|Publication number||US5012752 A|
|Application number||US 07/371,057|
|Publication date||May 7, 1991|
|Filing date||Jun 26, 1989|
|Priority date||Jun 27, 1988|
|Also published as||DE3921020A1|
|Publication number||07371057, 371057, US 5012752 A, US 5012752A, US-A-5012752, US5012752 A, US5012752A|
|Inventors||Kunihiko Murata, Satoshi Morii, Hiroyuki Mitsui, Toru Takemura, Toshiaki Iwasaki, Takaaki Suzuki|
|Original Assignee||Brother Kogyo Kabushiki Kaisha|
|Export Citation||BiBTeX, EndNote, RefMan|
|Patent Citations (16), Referenced by (17), Classifications (12), Legal Events (4)|
|External Links: USPTO, USPTO Assignment, Espacenet|
This invention relates to a work piece setting apparatus for attaching two work pieces, each having similar patterns with the patterns matching.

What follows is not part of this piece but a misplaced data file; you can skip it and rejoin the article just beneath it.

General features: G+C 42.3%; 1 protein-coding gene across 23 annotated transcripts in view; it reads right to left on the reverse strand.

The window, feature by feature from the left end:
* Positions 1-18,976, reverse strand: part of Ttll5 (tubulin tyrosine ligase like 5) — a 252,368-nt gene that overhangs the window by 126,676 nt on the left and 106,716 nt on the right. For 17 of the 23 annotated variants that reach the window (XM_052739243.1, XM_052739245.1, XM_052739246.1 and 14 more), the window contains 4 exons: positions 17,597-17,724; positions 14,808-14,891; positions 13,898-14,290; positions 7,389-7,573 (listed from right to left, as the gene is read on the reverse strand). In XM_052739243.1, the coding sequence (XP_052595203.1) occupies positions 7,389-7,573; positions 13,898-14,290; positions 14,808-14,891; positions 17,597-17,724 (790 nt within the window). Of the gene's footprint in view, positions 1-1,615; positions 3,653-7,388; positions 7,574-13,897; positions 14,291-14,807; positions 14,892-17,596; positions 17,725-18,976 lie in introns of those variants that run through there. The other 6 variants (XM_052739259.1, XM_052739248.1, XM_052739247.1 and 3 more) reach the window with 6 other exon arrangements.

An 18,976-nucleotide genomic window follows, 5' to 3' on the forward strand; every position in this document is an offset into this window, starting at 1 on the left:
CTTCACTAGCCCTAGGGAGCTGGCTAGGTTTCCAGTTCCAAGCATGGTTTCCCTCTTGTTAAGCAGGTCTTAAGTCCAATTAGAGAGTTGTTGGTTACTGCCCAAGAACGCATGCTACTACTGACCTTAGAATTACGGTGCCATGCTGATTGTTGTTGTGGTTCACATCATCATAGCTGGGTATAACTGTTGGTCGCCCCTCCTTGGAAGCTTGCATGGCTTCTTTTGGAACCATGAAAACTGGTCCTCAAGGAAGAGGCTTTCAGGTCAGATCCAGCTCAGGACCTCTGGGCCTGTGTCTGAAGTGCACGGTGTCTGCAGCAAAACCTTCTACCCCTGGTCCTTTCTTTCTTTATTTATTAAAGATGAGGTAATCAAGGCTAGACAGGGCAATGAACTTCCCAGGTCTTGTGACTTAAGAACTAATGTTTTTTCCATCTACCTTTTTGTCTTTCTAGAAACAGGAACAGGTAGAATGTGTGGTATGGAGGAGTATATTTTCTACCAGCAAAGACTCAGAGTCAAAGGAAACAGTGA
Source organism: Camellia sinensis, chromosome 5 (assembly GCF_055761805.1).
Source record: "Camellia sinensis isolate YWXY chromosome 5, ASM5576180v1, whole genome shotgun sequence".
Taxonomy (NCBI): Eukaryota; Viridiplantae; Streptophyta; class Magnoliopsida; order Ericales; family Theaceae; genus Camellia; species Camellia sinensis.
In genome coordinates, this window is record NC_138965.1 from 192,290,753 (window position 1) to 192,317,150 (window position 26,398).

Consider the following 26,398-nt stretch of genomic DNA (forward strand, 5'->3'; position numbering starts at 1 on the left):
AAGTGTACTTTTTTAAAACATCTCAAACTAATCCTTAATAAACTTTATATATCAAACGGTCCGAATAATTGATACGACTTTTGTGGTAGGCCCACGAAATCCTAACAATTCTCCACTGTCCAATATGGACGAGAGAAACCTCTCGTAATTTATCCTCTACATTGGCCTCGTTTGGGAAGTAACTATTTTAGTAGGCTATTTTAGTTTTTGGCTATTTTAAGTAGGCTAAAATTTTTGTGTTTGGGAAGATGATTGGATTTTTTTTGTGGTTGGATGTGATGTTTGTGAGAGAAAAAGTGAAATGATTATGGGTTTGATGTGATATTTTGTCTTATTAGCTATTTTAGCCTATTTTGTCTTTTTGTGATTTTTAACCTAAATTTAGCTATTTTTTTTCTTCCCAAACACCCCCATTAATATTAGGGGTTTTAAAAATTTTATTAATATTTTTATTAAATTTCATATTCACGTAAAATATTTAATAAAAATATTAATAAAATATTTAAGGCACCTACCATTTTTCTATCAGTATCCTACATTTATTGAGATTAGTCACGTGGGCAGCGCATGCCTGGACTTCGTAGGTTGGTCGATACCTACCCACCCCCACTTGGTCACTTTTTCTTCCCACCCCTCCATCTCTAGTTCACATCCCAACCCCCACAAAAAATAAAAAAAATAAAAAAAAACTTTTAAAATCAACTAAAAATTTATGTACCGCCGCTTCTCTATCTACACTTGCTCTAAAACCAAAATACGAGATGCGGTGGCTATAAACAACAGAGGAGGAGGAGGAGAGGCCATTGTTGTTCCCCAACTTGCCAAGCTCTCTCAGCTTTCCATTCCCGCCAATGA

In prior-art sewing machines, a pocket patch is stitched on a body cloth as follows.
Before stitching, an operator holds the pocket patch above a table with a pocket setter, puts the body cloth on the table, and manually moves the body cloth on the table to match positions between the pocket patch and the body cloth. This method has some disadvantages. Especially when the body cloth and the pocket patch have the same pattern, the manual pattern-matching operation causes eye-fatigue for the operator, which lowers worker efficiency. Furthermore, pattern mismatching occurs since great skill for matching the patterns is required.
One object of this invention is to provide a work piece setting apparatus for setting two work pieces with the similar patterns so that their patterns are easily and accurately matched.
Another object of this invention is to provide a work piece setting apparatus combined with a work piece attaching device for attaching two superposed work pieces to each other with their patterns matching.